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After sepnding many hours trying to drybrush Skeletons without sucess i decided to paint the bone on for a more satisfying approach. It may take longer but at least i get where i want.
P.S the models has only had a white spray, brown ink and a couple of layers of bleached bone on as i'm trying to get the larger areas of bone right first.
Q's & C's Welcomed
Only comment would be that you can probably get a model that looks more or less the same without having to go back with a brush at all by using Citadel Washes, Magic Sauce, or a similar product directly over white spray I'm sure ones that have been re-highlighted with a bit of bleached bone would still look a bit better, but you have to ask yourself how many of these are you going to do for how long?
I'm going with the Dipping method over white for my Skeletons. Kind of a wet browned out rotting look should be the final results.
A youth with his first cigar makes himself sick; a youth with his first girl makes other people sick. - Mary Wilson Little
Honestly, I think the washes were designed with skeletons in mind. All you have to do to make an awesome group of skeletons is a white spray, then a wash of devlan mud or whatever other particular color (sepia/mud mix maybe?) you're shooting for. Add some details, and you're done.
You can also try dipping, which also works extremely well on skeletons and requires even less effort than washing. THIS link gives you an idea of what effect can be achieved over straight white primer, if you're unfamiliar with dipping.
I completng agree with the washing method.. Devlan Mud is your friend..
However, i think basecoating in bleached bone, washing with devlan mud and then highlighting / drybrusing with bleached bone gives a deeper shading..
I notice the difference, but then again i'm the one painting them so others might not..
Current Army Status - Chaos - 15000 points, Orks (BadMoonz) - 3000 Points - Space Wolves - 4000 Points, Necrons - 2000 Points.
InquisitorAffe: I did a couple of test models with the washes and overall was unpleased by the look of the model, I find that for me the washed models, even with several coats, aren't strong enough what the ink range does for me. I'll also be doing at least 70 of them and want them to look reasonablly good.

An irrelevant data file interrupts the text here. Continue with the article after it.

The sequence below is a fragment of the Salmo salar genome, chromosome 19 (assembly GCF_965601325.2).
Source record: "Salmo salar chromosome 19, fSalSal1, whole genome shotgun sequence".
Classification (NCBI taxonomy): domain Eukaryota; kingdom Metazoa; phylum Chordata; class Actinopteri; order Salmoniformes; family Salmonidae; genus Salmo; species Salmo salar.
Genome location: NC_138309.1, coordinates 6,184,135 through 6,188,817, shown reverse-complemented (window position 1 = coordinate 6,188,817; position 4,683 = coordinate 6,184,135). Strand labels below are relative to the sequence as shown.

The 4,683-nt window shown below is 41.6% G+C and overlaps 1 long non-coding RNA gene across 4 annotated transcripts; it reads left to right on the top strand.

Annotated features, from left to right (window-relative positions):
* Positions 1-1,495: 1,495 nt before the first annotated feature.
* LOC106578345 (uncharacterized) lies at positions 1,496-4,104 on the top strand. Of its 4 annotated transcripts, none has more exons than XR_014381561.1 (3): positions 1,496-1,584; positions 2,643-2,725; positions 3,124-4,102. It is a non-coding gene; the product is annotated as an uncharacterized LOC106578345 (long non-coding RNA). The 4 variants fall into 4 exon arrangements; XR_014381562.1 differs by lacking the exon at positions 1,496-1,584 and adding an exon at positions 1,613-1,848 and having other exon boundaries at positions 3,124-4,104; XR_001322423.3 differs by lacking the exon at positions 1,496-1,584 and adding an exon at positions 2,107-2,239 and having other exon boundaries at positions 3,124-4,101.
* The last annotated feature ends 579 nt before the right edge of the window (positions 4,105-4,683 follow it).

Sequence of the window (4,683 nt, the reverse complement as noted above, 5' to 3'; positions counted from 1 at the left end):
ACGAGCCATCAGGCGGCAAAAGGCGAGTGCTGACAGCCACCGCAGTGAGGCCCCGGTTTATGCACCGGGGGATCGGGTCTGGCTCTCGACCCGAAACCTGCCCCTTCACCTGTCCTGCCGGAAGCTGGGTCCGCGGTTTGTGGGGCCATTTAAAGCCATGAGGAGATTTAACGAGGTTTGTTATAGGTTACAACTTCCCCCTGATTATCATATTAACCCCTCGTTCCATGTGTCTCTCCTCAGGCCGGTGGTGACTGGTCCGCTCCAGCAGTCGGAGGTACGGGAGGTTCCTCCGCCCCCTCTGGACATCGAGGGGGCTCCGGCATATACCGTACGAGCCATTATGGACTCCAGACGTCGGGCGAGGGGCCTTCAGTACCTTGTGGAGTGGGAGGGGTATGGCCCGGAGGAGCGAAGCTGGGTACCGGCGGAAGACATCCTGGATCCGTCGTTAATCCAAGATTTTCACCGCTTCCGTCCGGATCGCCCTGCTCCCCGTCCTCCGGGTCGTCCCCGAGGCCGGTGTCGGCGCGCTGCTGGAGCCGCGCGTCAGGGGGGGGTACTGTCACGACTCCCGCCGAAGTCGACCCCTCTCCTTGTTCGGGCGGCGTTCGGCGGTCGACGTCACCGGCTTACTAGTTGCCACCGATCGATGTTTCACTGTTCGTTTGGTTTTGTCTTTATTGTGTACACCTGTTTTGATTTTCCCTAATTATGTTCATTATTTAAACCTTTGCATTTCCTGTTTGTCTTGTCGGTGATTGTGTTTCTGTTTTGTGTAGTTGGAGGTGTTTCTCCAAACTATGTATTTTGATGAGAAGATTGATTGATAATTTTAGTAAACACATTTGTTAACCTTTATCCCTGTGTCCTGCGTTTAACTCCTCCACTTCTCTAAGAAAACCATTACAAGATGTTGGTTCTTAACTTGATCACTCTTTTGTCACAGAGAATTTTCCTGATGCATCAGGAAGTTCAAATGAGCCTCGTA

Fuzzy Wumpus: I looked at the resuults on the link and even took a look at the guide, however i'm a fairly impatience person and although the result looks good, everything does look a bit brown. Now i know that technically my Skellies are brown but i'm looking for the brown just in the joints and a far smoother sanded bone look at the rest of the points, which i feel wouldn't be achieved with dipping
Agreed, you can certainly get a more refined look by going back over the model with a bit of paint. Really, it matters how many skeletons you're planning to have in the army/ready as summoning models. If you're playing an army in which you're going to need a lot of skeletons, I would be worried about time efficiency.
But yes, if you have plenty of time you can definitely improve the models that way. Just make sure not to burn yourself out trying to make each of your 100 skeletons look impeccable!
EDIT: Sorry smart, didn't catch your reply there. Everything looks brown in that link because typically a brown dip is used. There is nothing stopping you, however, from using a black dip. That said, if you're going for a less smoothly shaded look, that's fine too. I just try to save time wherever I can, since I have the attention span of a goldfish with ADHD.
Last edited by Fuzzy Wumpus; March 4th, 2009 at 21:15.
The skellies themselves will all be on the battlefield from the start and i also have a far larger attention span too, plus i dont want a shiney look of my skellies they are meant to be old and crumbling.
Time wise i've have lots even though i work 40 hours a week and do other things besides i'm not too much of a social person (well not until warhammer is talked about) so i probably am lucky i have more time than most to do painting